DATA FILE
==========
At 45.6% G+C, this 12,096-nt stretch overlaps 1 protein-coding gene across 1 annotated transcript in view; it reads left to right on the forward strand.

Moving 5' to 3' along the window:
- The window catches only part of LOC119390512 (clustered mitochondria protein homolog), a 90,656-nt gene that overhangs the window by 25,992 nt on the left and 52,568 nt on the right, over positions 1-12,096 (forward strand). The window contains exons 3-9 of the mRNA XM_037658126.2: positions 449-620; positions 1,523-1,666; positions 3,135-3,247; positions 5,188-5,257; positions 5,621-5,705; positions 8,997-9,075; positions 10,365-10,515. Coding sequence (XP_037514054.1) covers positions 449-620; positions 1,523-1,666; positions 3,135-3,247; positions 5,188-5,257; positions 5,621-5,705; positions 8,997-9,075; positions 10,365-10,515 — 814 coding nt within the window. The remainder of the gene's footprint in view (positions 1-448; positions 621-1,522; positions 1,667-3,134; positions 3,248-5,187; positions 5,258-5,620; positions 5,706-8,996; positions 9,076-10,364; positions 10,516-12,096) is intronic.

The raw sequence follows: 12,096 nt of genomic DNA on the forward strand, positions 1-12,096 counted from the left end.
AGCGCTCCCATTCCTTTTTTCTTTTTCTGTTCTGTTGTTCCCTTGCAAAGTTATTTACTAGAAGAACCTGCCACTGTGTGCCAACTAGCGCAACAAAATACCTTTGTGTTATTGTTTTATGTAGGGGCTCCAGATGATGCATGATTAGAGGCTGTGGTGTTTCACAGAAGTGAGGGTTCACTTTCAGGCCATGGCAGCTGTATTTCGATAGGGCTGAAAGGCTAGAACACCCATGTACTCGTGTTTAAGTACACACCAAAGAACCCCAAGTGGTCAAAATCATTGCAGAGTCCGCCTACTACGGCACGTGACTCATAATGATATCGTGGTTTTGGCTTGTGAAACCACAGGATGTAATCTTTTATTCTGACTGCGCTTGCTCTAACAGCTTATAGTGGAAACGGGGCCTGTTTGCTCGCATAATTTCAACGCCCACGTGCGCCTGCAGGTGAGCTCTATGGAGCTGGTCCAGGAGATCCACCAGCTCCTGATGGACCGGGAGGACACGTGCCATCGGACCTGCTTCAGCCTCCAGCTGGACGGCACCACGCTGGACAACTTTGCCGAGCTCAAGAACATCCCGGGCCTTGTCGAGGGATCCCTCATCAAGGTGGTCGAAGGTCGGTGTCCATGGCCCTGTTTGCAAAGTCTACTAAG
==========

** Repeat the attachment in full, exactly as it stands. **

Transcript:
At 45.6% G+C, this 12,096-nt stretch overlaps 1 protein-coding gene across 1 annotated transcript in view; it reads left to right on the forward strand.

Moving 5' to 3' along the window:
- The window catches only part of LOC119390512 (clustered mitochondria protein homolog), a 90,656-nt gene that overhangs the window by 25,992 nt on the left and 52,568 nt on the right, over positions 1-12,096 (forward strand). The window contains exons 3-9 of the mRNA XM_037658126.2: positions 449-620; positions 1,523-1,666; positions 3,135-3,247; positions 5,188-5,257; positions 5,621-5,705; positions 8,997-9,075; positions 10,365-10,515. Coding sequence (XP_037514054.1) covers positions 449-620; positions 1,523-1,666; positions 3,135-3,247; positions 5,188-5,257; positions 5,621-5,705; positions 8,997-9,075; positions 10,365-10,515 — 814 coding nt within the window. The remainder of the gene's footprint in view (positions 1-448; positions 621-1,522; positions 1,667-3,134; positions 3,248-5,187; positions 5,258-5,620; positions 5,706-8,996; positions 9,076-10,364; positions 10,516-12,096) is intronic.

The raw sequence follows: 12,096 nt of genomic DNA on the forward strand, positions 1-12,096 counted from the left end.
AGCGCTCCCATTCCTTTTTTCTTTTTCTGTTCTGTTGTTCCCTTGCAAAGTTATTTACTAGAAGAACCTGCCACTGTGTGCCAACTAGCGCAACAAAATACCTTTGTGTTATTGTTTTATGTAGGGGCTCCAGATGATGCATGATTAGAGGCTGTGGTGTTTCACAGAAGTGAGGGTTCACTTTCAGGCCATGGCAGCTGTATTTCGATAGGGCTGAAAGGCTAGAACACCCATGTACTCGTGTTTAAGTACACACCAAAGAACCCCAAGTGGTCAAAATCATTGCAGAGTCCGCCTACTACGGCACGTGACTCATAATGATATCGTGGTTTTGGCTTGTGAAACCACAGGATGTAATCTTTTATTCTGACTGCGCTTGCTCTAACAGCTTATAGTGGAAACGGGGCCTGTTTGCTCGCATAATTTCAACGCCCACGTGCGCCTGCAGGTGAGCTCTATGGAGCTGGTCCAGGAGATCCACCAGCTCCTGATGGACCGGGAGGACACGTGCCATCGGACCTGCTTCAGCCTCCAGCTGGACGGCACCACGCTGGACAACTTTGCCGAGCTCAAGAACATCCCGGGCCTTGTCGAGGGATCCCTCATCAAGGTGGTCGAAGGTCGGTGTCCATGGCCCTGTTTGCAAAGTCTACTAAG